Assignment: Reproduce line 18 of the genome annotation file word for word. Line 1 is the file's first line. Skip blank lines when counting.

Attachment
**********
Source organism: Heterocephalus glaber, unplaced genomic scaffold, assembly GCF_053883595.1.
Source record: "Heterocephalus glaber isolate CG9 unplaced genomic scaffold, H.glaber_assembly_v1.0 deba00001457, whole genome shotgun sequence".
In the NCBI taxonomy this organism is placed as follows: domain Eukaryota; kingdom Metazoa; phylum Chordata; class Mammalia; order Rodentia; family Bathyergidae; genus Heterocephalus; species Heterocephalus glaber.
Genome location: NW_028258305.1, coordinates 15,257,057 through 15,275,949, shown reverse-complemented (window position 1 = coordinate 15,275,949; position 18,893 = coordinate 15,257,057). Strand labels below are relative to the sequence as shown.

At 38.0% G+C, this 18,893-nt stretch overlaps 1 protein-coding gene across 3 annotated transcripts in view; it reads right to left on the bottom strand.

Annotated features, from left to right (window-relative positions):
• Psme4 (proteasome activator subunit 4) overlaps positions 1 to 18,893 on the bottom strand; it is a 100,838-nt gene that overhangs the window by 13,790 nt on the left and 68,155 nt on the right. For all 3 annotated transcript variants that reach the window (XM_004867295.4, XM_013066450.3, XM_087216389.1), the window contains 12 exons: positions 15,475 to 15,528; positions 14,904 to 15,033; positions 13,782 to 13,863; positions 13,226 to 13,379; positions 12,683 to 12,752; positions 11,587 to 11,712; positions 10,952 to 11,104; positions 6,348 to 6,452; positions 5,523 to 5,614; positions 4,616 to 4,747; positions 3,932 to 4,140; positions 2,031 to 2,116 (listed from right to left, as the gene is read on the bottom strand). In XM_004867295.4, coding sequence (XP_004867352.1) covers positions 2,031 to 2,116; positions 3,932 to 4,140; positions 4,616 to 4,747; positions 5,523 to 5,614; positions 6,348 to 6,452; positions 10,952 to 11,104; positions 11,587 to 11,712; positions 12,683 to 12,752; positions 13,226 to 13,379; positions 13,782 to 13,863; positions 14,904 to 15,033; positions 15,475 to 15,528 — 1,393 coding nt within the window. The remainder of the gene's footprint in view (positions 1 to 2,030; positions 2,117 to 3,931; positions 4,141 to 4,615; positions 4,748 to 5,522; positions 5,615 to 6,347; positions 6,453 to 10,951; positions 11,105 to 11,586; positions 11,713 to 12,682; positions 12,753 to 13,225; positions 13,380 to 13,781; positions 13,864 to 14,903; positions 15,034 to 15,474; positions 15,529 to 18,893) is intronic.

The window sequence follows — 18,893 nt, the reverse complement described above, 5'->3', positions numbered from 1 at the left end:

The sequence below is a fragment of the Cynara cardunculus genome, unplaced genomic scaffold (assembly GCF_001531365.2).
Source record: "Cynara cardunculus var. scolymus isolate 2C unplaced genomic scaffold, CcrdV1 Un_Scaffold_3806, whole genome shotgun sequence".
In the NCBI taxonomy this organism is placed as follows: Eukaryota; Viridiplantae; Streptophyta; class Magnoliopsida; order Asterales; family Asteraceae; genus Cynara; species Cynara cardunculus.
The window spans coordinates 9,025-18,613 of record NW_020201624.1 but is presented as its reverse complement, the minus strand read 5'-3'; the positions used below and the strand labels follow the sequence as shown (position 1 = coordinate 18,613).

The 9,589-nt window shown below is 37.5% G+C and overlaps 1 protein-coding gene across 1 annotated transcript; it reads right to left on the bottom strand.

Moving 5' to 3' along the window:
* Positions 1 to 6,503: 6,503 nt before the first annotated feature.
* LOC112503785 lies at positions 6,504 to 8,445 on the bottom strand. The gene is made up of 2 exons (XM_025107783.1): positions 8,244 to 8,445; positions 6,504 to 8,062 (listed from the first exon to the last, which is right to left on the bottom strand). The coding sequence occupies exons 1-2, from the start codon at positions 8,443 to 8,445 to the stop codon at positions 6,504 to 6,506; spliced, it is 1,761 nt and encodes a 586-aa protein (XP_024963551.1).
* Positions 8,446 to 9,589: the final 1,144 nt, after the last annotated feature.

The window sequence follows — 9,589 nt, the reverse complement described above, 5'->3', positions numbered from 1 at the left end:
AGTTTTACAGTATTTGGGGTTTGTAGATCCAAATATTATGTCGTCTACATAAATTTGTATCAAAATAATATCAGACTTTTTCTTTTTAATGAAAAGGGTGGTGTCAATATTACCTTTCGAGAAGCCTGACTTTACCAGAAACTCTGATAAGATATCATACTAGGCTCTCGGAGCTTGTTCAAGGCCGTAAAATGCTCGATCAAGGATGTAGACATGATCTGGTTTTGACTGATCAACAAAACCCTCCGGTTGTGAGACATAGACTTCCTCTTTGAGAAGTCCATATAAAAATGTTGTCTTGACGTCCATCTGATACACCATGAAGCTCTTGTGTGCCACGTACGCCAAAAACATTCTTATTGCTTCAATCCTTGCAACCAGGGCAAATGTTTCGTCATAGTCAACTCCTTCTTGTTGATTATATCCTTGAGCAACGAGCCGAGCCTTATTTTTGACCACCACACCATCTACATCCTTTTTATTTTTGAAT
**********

The window sequence follows — 9,589 nt, the reverse complement described above, 5'->3', positions numbered from 1 at the left end: